Disk Partitioning and Filesystem27 May 2016 • Leave Comments
- Hard Disk Drive (HDD)
- Firmware and Interface
- Partitioning table
- Booting scheme
- Partitioning tool
- Bootable USB stick
- Operating System Limitations
- Manually creating Windows UEFI bootable USB stick
Hard Disk Drive (HDD)
In terms of transmission method:
- Parallel: IDE/ATA/PATA; SCSI.
- Serial: Serial ATA/SATA; Serial Attached SCSI/SAS.
In terms of application:
- SCSI/SAS: workstation, RAID.
- ATA/SATA: PC.
In terms of features:
- ATA/SATA: hotplug; cheap; warm-friendly.
- SCSI/SAS: stable; higher performance.
Firmware and Interface
- Firmware refers to underlying hardware as 'UEFI Firmware' or 'BIOS Firmware'. Nowadays, almost all PCs bring in UEFI Firmware.
- At the very beginning of booting, we press ESC/F2/F12 and get into 'Firmware interface' as System BIOS, ROM BIOS or PC BIOS which is also named to BIOS Setting.
- MBR (MSDOS)
- Legacy (BIOS) booting
- UEFI booting.
- UEFI Firmware supports either UEFI booting or Legacy booting, which is called Compatibility Support Module (CSM).
To create partition table and partitions
- diskpart on Windows
Both fdisk and parted are partitioning utilities. fdisk is well known, stable, and recommended for the MBR partition layout while parted was one of the first Linux block device management utilities to support GPT partitions.
Read Storage I/O Alignment and Size first! It is imperative to differentiate the concepts of physical sector and logical sector, especially on partitions alignment.
On the hardware level, we have sectors with 512B (0.5KiB) in the old days. In order to improve disk scability and abilities of error check, new disk drives with 4096B (4KiB) sectors are inovated. It is nonnegligible that there exist gaps between physical sectors, data within which could be utilized to detect disk error and recovery partial data.
For backward compatibility, we have physical sector and logical sector, which is called advanced format feature. Many ancient operating systems does not support reading sectors with 4KiB. Consequently, operating systems still read and write logical sectors of 512B (0.5KiB) while disk driver operates on physical sectors in 4096B (4KiB). Here is an example output of parted command. It makes sense that partition size is presented with logical sectors, when unit is selected to _s_ector.
Model: ATA HITACHI HTS72323 (scsi) Disk /dev/sda: 625142448s Sector size (logical/physical): 512B/4096B Partition Table: gpt Disk Flags:
Obviously, 1 physical sector corresponds to 8 logical sectors. We can check both values through Linux runtime sysfs:
/sys/block/sdX/queue/physical_block_size /sys/block/sdX/queue/logical_block_size /sys/block/sdX/alignment_offset # 0 /sys/block/sdX/sdXY/alignment_offset # 0 /sys/block/sdX/queue/optimal_io_size # 1048576 = 1024 * 1024 = 1MiB /sys/block/sdX/queue/minimum_io_size
fdisk can also reports optimal_io_size and minimum_io_size. To get authorative results, we resort to the disk official page by checking disk model first:
For the purpose of disk performance, please align the logical partition table addresses to actual physical blocks on the disks. Make sure partitions start at boundaries of:
(optimal_io_size + alignment_offset) / physical_block_size = 256 physical sectors # -or- (minimal_io_size + alignment_offset) / physical_block_size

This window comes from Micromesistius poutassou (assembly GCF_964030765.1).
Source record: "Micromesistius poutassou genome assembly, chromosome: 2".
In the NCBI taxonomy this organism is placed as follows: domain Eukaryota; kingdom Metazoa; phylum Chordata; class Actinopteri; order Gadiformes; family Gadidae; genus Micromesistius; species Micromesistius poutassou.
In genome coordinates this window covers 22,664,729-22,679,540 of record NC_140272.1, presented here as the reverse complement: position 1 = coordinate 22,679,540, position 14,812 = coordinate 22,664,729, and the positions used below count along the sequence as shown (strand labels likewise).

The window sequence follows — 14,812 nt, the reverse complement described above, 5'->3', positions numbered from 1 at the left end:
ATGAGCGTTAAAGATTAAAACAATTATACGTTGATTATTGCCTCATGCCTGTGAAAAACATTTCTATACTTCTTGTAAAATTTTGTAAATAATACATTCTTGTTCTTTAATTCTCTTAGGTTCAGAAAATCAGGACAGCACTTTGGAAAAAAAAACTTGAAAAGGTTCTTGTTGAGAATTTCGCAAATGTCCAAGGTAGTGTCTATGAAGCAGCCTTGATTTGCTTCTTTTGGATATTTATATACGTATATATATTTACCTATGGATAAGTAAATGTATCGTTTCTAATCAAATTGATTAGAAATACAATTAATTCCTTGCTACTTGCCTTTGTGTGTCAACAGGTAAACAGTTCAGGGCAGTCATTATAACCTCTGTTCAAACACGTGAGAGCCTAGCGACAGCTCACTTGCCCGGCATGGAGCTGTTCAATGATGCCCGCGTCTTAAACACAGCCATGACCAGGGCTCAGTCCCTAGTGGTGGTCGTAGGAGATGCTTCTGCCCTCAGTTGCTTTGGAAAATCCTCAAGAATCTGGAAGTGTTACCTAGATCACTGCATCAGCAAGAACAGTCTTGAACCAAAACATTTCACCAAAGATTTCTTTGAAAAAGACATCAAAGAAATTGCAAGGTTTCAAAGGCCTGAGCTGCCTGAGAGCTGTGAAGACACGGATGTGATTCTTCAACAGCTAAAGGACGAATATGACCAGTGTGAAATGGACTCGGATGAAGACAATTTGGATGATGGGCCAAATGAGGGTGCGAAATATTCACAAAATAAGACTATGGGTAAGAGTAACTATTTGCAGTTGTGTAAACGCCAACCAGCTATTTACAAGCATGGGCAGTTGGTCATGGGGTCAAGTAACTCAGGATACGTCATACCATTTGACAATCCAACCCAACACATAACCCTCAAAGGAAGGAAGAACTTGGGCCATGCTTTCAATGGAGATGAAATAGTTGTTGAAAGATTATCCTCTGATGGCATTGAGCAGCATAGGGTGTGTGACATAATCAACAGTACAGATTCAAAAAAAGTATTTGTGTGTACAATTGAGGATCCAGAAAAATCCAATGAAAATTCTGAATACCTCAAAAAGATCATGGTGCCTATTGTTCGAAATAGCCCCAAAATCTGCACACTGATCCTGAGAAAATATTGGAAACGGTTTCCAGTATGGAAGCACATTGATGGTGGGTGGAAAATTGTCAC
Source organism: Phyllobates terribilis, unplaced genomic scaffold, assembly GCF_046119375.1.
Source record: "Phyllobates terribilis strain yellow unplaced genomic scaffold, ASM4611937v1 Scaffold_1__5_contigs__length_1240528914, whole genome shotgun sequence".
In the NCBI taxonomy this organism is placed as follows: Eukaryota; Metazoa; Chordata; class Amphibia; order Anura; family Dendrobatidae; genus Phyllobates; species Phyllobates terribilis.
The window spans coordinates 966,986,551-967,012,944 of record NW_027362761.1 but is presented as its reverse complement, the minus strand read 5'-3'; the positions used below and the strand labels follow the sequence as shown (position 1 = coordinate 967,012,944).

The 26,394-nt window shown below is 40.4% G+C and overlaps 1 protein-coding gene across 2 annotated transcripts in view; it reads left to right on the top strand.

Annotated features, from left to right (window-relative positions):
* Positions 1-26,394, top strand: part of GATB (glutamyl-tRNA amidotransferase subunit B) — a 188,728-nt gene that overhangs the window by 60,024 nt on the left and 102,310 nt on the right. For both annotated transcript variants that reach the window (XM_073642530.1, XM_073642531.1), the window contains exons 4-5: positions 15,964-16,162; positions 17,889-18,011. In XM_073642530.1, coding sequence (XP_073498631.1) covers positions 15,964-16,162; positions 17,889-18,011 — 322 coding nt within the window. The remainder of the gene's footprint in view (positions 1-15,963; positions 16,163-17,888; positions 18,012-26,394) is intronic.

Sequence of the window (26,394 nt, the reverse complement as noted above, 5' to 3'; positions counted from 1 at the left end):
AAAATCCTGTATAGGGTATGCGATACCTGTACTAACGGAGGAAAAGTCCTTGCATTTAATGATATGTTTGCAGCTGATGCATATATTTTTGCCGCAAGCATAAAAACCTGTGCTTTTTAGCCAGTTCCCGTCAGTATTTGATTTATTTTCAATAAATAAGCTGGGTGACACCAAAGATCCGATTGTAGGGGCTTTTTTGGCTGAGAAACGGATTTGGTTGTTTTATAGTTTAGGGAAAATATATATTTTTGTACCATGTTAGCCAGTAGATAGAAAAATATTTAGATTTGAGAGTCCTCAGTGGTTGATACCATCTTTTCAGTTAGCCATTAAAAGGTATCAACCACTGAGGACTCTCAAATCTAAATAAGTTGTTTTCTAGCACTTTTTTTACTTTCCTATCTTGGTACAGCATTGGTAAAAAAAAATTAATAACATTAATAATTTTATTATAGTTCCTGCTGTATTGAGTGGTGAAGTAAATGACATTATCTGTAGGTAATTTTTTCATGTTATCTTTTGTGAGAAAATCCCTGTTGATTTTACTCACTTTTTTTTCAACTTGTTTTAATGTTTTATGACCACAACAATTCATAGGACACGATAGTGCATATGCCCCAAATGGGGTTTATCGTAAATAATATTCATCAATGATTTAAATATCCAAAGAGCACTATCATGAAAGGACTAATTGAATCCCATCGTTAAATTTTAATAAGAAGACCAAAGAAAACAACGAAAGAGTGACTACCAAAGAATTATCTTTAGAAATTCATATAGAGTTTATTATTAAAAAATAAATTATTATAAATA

Alignment does not care about the ending boundary at all. That is to say, space gap may exist between partitions.
Keep in mind, on software layer (both OSes and partitioning tools), sector is equivalent to logical sector. We sometimes call partition boundaries on software level as logical sector address (LBA).
We are suggested to create partitions at the exact boundary of physical blocks, namely oders of 4096 (8s) like 40s, 48s, etc.
For instance. I want to create a Grub GPT/BIOS boot partition. Although alignment is not critical to this partition (not regularly accessed), I present it here to illustrate the rules above.
Usually, a Grub BIOS boot partition takes around 1MiB = 2048s. On GPT disks, the very first usable sector is 34s since the size of the EFI label is usually 34 sectors (0s - 33s).
So we can choose the starting sector to be 40s and the ending point be 2047s (included). Please be noted, here we use 2047s as the ending sector such that the next partition can start at 2048s. Hence, a properly aligned partition ends at multiple 8s minus 1.
root@tux / # parted -a opt /dev/sda (parted) unit s (prated) mkpart primary 40s 2047s Warning: The resulting partition is not properly aligned for best performance. Ignore/Cancel? (parted) Ignore (parted) align-check opt 1 (parted) align-check min 1
Now that the the starting point and ending point is set appropriately, why does parted still reports warning? Because
-a opt tells the partition to align optimally. minimal tells to align precisely at multiple physical sectors. Please set unit to KiB, MiB, or GiB (power of 2, orders of 1024): require exact unit.
Use minimum alignment as given by the disk topology information. This and the opt value will use layout information provided by the disk to align the logical partition table addresses to actual physical blocks on the disks. The min value is the minimum alignment needed to align the partition properly to physical blocks, which avoids performance degradation.
By default, parted uses optimal alignment at inexact megabytes:
Use optimum alignment as given by the disk topology information. This aligns to a multiple of the physical block size in a way that guarantees optimal performance.